Friends Old, New, and Soon to Be,
A couple of years ago, I wrote an article about my friend Jonathan Wilkins. Therein, he said something to me that stuck, “Studies have shown that hunter satisfaction goes up when limits go down. Now that the term is in vogue, people are focused on limiting—it’s the number, not the experience.”
I’ve always lived for experiences over quantifiables. That’s fortunate, since neither “United States Marine Corps” nor “Writer” on a tax form indicate a particularly firm grasp on how numbers might translate as “percentage points” or “compound interest.” But if there were a monthly account statement for experiences, I reckon I would be doing pretty well against the market. Consider me the Scrooge McDuck of sensations; rolling around in a mental pile of past glories again and again; seeking new ways to add to them. At the center of all that is a sense of wonder I mean to never shed.
I reckon I can’t ever truly escape the numbers so, as your monthly correspondent, I seek to commoditize that wonder. I indulge it and then I tell you about in return for the currency of your time, no small price in these days of carefully scrutinized “clicks” and “open rates.” But at the essence of my efforts must lie experience and this duck season has given me a massive experiential return on my investments, courtesy of folks you’ve met here before.
Captain Seth Vernon and I paddled a canoe into a bald cypress swamp early one morning to be thigh deep in tannin before the woodies started flying. It was my first time hunting from a canoe or in a cypress swamp. I never pulled a trigger and Seth’s gun spoke only once, the reply the slapping of green and chestnut feathers plummeting through winter-bare cypress limbs to splash in coffee colored water. With the birds largely flying out of range, we decided to explore. As we canoed the swamp’s byways, a limit of woodies flared behind us in easy shooting distance. As surprised as us, they reversed course so fast as to leave my shotgun less than an afterthought. Seth and I laughed and wished them well as they whistled into the distance.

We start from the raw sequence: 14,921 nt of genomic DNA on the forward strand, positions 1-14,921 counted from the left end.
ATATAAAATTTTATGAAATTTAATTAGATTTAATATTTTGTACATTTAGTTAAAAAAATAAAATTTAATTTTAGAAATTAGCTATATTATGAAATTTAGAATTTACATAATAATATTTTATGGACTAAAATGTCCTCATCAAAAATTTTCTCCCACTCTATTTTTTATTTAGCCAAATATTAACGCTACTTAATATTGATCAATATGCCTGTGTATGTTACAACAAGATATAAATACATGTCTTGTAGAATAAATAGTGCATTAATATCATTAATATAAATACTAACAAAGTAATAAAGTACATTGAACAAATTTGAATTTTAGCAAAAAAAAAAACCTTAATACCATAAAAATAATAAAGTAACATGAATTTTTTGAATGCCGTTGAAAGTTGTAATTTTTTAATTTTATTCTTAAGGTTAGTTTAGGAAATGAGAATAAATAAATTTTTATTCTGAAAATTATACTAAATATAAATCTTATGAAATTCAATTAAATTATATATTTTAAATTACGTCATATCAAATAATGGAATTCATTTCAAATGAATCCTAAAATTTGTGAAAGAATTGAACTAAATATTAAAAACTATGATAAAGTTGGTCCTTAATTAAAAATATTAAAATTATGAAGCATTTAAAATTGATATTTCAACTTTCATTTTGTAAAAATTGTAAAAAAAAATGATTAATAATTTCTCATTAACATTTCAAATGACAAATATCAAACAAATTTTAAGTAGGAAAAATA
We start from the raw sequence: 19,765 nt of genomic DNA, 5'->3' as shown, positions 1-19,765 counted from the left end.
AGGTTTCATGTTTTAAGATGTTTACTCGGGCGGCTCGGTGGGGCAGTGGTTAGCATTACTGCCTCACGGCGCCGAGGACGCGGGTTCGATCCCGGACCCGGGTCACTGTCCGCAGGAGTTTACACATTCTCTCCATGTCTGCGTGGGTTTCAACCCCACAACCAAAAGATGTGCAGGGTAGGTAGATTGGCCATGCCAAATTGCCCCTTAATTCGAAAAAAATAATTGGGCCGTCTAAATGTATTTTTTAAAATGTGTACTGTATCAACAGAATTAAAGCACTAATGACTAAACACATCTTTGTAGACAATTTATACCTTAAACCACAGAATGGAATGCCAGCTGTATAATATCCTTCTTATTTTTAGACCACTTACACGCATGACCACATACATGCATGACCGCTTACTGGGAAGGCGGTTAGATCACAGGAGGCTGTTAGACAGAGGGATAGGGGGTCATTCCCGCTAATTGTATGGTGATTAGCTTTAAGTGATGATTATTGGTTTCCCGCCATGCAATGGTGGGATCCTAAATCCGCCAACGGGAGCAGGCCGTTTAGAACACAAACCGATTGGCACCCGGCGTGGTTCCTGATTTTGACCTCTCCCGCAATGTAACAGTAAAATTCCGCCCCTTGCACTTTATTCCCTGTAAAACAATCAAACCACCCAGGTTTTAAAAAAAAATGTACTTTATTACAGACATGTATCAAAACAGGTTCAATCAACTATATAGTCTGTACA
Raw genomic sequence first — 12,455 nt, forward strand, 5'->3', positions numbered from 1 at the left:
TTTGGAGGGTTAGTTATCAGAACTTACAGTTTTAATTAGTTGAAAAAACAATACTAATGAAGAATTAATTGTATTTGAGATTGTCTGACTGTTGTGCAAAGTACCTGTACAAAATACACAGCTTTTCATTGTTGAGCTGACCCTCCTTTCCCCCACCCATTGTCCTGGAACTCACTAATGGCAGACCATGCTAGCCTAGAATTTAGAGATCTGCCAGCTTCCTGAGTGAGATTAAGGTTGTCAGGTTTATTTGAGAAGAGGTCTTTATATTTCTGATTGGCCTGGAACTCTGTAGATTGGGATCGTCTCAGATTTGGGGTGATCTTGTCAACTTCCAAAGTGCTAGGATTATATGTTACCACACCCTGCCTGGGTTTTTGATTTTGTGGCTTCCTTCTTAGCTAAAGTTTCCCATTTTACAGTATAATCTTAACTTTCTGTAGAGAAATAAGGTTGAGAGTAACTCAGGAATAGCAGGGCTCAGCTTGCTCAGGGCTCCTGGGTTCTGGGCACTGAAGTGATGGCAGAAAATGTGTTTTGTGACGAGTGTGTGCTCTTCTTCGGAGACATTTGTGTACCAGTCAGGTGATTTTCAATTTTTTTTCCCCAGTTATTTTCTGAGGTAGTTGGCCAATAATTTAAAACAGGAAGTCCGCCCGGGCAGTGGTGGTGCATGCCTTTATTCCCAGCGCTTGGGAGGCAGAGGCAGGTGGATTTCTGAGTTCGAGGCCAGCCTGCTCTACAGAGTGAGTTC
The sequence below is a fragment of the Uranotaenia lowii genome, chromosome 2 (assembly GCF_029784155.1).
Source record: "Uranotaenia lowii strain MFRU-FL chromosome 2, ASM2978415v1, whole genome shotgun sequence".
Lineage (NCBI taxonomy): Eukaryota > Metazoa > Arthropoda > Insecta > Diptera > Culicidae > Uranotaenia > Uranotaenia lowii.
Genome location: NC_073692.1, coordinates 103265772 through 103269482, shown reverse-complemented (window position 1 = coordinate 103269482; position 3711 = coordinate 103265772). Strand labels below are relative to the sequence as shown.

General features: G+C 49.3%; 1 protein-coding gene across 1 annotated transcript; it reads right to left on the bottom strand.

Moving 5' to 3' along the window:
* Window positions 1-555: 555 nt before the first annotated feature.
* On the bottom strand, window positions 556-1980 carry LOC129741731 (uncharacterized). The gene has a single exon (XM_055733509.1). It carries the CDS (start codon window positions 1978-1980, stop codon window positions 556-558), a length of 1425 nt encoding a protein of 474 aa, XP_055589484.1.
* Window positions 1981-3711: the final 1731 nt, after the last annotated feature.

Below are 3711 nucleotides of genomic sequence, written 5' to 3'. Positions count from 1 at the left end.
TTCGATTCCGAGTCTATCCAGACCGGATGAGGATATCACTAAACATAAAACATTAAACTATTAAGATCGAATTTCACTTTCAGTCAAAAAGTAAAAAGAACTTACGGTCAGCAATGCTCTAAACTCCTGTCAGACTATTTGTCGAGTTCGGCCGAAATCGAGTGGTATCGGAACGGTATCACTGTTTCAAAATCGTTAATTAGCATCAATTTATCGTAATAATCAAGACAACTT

A couple of weeks later, Bill Mattes invited me to share a flooded corn field within a cob’s throw of Lake Mattamuskeet. Eastern North Carolina duck hunting is all consuming, existing within a tradition of secret spots and shrouded agreements made contingent upon not talking about agreements made. It was, in a word, generous. More so was his willingness to again serve as teacher to a couple of students, effectively transforming his planned hunt into another work day. Jed’s sire, an AKC Master Hunter named Axel, was unhappily relegated to the truck as Jed joined Bill and I in dragging sleds along a mucky dike before wading into knee-deep water from which rose the dried cornstalks in which we’d hide. At one point at least 600 teal flew over, but it was another day of ducks in the air but not in range and only one wigeon fell to Bill’s gun. The single duck gave Jed a truly difficult retrieve in thick brush. Trying to guide him to where we believed the bird to be, Bill tossed shotgun shells to get Jed’s attention. Demonstrating the quality of his nose, Jed scented Bill’s hand and proudly returned the shells from deep in the thick black mire in which they lay. I laughed hysterically as he repeatedly came back to us, a 3-inch Magnum triumphantly jutting from his jaws like a cigar. Eventually, he found the wigeon, a fact my wife appreciated at dinner that night.
The next week found me on the banks of a river in Virginia with veteran water fowler and custom call maker Shawn Swearingen. The first time we met, Shawn opened the door to his home, showed me to my room, and fed me goose pastrami and pan seared wood duck breast over farro at his family dinner table. Kindness counts, y’all. It was 21 degrees when we got out of his truck the next morning to hunt a public land spot he’d worked hard to develop. With the heirloom wood duck call he made for me on my lanyard, and after a one-mile hike through trackless woods with Shawn and his Lab, Sully, I pulled the trigger on the first flight of the morning, sending a woodie hen tumbling into the fast-moving river. As we joined Sully in racing the current to recover her, black ducks, mallards, and more woodies flashed overhead, so close I felt as if I could reach up and swat them from the sky. We’d left our shotguns on the bank in the name of safety and I did not know whether to curse my impotence as the birds raced overhead or laugh at our inability to put any of them on a game strap. I chose laughter and joy in their presence as Shawn predicted. I embraced the wonder of sunrise from a river bank, the whistle and quack of sought birds, and hunting with a new friend.
For all the miles driven, dollars spent, and sleep lost this season, some folks might find three ducks a paltry reward. I suspect the “greenheads in truck beds” kill pile photo crowd are shaking their heads at the paucity of my collective take. But as I write this, I’m thawing the single duck breast I’ll feed my wife tonight. I’m reveling in the re-lived moments of the season. I am thankful for the generosity of my friends and hunting companions and a gracious wife and child who allow me to seek such exquisite experience. Given all that, I submit to you that I “limit” every day.
Russell Worth Parker
Editor at Large, Tom Beckbe